Scandinavian Crime Fiction

the forgotten girlsI am just about finished with Sara Blaedel’s The Forgotten Girls.  As crime fiction goes, it is pretty standard fare.  What I didn’t realize until after I started reading it, however, is that Blaedel is from Denmark.  And looking back, the last several crime fiction books I’ve read have also been from that part of the world: Stieg Larsson and his Girl with the Dragon Tattoo Series (Sweden); Jo Nesbø and his Detective Harry Hole series (Norway); and maybe not exactly crime fiction, but along these same lines, Herman Koch (born in the Netherlands, but having spent some time in Finland)(I recently devoured both The Dinner and Summer House With Swimming Pool. Excellent!). Continue reading

Inspiring Stories About Famous Authors- Guest Post

[We are very excited to have Hilda Simpson, a freelance writer and honorary dunce, on board with two fascinating guest posts about famous authors.  Hopefully she has fun, and will agree to come back for more.  Enjoy!]

What inspired great writers and how they scheduled their working day.

Hemingway wrote standing, Nabokov used the index cards, Vonnegut recharged with scotch and Murakami with sports. We bring you the most interesting evidence of outstanding writers, on how they created a working day that inspired them. Continue reading

“Naked in the Woods” – by: Margaret Grundstein- Book Review

GrundsteinCompF.inddAt least once a week, and sometimes more, I think about running away.  Granted, I don’t usually get too far into the specifics.  But I do wonder, abstractly, what that would actually look like.  Just going completely off the grid.  No more career, no more fixed responsibilities, no more technology, or even electricity.  Well that is precisely what Margaret Grundstein did, which she describes in delightful detail in her memoir Naked in the Woods: My Unexpected Years in a Hippie Commune.

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Rediscovering Maya Angelou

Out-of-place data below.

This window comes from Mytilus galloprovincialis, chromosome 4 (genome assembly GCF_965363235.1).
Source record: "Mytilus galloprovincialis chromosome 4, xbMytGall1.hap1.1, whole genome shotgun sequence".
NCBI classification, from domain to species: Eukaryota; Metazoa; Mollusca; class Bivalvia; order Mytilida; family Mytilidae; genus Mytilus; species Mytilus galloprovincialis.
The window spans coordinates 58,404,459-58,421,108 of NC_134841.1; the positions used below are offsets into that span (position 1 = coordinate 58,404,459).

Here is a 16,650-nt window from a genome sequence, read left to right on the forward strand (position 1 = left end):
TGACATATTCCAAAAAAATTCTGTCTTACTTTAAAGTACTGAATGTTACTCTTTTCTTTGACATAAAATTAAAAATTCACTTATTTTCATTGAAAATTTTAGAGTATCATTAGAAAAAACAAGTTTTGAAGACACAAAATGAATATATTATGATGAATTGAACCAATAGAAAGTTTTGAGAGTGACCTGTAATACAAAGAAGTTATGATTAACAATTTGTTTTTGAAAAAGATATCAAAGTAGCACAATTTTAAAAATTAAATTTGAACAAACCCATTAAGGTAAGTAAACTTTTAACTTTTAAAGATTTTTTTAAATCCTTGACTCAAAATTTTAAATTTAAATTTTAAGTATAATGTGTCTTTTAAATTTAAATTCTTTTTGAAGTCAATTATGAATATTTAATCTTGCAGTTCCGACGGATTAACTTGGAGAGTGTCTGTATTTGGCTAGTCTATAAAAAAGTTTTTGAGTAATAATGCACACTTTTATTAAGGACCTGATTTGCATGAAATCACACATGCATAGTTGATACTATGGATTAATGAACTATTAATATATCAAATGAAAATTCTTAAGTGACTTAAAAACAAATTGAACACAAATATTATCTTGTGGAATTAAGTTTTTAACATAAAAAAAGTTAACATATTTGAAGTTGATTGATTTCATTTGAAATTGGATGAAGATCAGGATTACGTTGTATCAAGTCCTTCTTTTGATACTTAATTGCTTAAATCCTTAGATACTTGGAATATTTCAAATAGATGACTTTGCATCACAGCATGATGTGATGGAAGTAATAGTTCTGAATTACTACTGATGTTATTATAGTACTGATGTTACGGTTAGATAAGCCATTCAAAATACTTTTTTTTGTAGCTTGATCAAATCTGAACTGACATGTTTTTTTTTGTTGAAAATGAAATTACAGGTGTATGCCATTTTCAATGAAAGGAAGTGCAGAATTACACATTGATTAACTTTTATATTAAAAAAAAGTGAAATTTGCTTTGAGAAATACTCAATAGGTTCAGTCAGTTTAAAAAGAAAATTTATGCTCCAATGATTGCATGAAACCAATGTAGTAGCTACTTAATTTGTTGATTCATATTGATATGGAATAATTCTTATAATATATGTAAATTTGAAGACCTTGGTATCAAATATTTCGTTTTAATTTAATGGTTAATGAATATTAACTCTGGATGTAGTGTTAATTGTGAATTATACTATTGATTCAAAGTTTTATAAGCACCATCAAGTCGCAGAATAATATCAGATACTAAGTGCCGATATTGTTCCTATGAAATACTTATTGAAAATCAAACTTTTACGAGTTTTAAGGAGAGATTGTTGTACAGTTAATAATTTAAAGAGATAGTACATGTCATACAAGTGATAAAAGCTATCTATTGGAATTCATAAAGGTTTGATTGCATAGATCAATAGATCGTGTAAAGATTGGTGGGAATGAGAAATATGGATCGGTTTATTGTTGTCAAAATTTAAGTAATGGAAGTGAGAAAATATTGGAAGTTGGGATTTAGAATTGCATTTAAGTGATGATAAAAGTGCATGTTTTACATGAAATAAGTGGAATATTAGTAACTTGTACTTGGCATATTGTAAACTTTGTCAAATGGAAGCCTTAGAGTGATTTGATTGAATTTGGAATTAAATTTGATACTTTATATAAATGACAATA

maya angelouAs I have mentioned here before, there was a time in my life when poetry was very important to me.  Reading it, studying it, writing it, writing about it.  I read a lot of poets during that time, by assignment and by choice.  I really liked some, and I really didn’t like others.

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Every Love Story is a Ghost Story

every-love-story-is-a-ghost-storyA friend of mine described D.T. Max’s Every Love Story is a Ghost Story- A Life of David Foster Wallace as akin to a 300-page Wikipedia article.  300+ pages later, I’m still not sure how to respond to that.  It was very factual, but better written and less boring than much of what you’ll find over at Wikipedia.  Of course, maybe I’m just biased.  Would you read a 300 page encyclopedia entry about the most fascinating person you have ever encountered?  If yes, then read on. Continue reading

Dunce One is The World’s Strongest Librarian

world's strongest librarianDunces, dunces, there is an author in our midst.  Dunce One is The World’s Strongest Librarian, and his memoir is being released just one week from today.  If you haven’t heard anything about his book, you can check out his other blog, go to Amazon, or just Google it and go crazy, because he has been receiving a lot of notice and coverage.  Even Oprah wants in.  All much deserved.  Believe the hype! Continue reading

Joyce Carol Oates- Yea or Nay?

In another blog I follow, they were discussing favorite authors, and somebody mentioned Joyce Carol Oates.  I have read some of the anthologies that she has compiled, but had never read anything actually written by her (which I know is hard to do, given how many books she has written and how much I like reading; but there you have it).  She seems to be one of those polarizing authors who people either really love or really hate.  Ever the curious reader, I wanted to see for myself. Continue reading

Freedom, by Jonathan Franzen: Book Review

This book got a lot of hype (I think even Oprah endorsed it, so you know it’s legit).  For a while, it was everywhere, and everyone was talking about it.  I didn’t read it when any of that was going on.  But then two things happened: (1) a friend of mine read and reviewed it on Goodreads, and I became intrigued; and (2) while waiting to get my haircut, I read an article in, I think it was “Time,” containing an interview with the author, talking about his relationship with David Foster Wallace, and how Wallace’s death impacted his writing of the novel.  He also talked about why and how he writes women.  Intriguing, intriguing, intriguing. Continue reading

Author Interview: Abby Slovin

I recently had the opportunity to read Letters in Cardboard Boxes, by Abby Slovin.  It was a touching, beautiful story, rich with human relationships and memories and urban charm and self-discovery.  I may still write a more thorough review, but in the meantime, I had the unique opportunity to “interview” the author, and I can’t wait to share our exchange.  So hear it goes: Continue reading